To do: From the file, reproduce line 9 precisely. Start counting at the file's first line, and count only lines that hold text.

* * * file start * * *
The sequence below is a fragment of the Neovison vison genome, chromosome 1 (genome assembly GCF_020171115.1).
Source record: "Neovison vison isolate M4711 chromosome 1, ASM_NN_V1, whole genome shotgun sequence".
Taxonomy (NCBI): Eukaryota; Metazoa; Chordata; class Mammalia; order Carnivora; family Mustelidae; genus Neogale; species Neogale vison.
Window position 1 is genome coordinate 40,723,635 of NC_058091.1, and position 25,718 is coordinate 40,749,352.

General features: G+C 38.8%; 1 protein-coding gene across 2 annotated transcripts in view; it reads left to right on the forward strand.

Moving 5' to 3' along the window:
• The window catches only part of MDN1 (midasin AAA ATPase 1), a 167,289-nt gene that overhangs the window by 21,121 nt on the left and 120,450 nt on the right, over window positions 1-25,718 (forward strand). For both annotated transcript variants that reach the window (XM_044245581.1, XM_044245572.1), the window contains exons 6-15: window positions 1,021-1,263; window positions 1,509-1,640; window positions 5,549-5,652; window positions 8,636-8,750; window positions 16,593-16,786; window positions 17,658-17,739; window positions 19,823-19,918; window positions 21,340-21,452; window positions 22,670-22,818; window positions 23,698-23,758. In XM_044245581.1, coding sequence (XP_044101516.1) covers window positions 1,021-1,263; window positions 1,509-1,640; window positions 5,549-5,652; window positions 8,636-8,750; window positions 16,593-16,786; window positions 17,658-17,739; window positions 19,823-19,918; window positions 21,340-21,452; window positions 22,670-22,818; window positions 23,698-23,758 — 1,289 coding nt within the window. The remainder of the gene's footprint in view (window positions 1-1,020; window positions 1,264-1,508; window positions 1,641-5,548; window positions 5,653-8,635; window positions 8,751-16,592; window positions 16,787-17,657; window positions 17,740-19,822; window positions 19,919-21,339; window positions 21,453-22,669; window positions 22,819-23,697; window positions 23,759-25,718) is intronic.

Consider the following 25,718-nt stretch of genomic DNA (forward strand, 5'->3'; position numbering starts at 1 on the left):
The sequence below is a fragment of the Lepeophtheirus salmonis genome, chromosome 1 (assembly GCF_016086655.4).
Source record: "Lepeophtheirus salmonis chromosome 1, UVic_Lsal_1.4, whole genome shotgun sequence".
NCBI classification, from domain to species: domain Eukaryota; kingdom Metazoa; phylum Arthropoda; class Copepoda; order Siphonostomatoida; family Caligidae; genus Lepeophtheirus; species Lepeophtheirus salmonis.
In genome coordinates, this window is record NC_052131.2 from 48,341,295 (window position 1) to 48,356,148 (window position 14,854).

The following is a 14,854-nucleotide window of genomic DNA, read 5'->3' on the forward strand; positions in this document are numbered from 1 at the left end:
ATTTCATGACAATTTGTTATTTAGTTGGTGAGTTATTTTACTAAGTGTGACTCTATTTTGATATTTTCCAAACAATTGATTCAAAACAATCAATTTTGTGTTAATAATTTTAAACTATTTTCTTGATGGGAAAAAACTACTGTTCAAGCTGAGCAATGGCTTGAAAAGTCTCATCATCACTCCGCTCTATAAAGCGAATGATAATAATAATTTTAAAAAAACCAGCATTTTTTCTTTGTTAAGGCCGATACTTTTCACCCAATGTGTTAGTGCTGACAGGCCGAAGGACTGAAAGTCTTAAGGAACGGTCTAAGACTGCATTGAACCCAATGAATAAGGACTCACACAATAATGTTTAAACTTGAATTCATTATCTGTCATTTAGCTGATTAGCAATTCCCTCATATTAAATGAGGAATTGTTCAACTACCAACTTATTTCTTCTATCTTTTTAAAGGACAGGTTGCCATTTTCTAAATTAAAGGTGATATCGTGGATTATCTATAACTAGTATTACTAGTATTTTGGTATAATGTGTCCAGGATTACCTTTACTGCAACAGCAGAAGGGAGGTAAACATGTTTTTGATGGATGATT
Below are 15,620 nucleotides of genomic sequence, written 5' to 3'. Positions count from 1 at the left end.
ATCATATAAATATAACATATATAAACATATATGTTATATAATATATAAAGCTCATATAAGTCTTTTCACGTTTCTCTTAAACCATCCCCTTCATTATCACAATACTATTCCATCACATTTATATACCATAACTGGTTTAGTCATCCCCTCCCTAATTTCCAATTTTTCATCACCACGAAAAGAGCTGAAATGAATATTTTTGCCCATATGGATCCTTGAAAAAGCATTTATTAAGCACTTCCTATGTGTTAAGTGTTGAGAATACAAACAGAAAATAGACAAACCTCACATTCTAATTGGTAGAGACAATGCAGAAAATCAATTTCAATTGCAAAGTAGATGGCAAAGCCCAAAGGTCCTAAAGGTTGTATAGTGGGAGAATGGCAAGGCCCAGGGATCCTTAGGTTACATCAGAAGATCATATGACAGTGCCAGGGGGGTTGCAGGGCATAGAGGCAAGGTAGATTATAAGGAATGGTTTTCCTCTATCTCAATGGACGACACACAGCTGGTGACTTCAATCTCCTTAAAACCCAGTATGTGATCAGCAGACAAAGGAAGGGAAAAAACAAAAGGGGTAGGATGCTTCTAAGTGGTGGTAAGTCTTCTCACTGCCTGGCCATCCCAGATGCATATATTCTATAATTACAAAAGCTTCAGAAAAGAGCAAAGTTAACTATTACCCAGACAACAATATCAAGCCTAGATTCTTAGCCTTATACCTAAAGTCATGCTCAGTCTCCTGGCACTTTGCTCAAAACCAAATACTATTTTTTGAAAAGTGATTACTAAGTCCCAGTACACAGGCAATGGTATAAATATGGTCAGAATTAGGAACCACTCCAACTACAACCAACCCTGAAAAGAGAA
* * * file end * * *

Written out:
The sequence below is a fragment of the Lepeophtheirus salmonis genome, chromosome 1 (assembly GCF_016086655.4).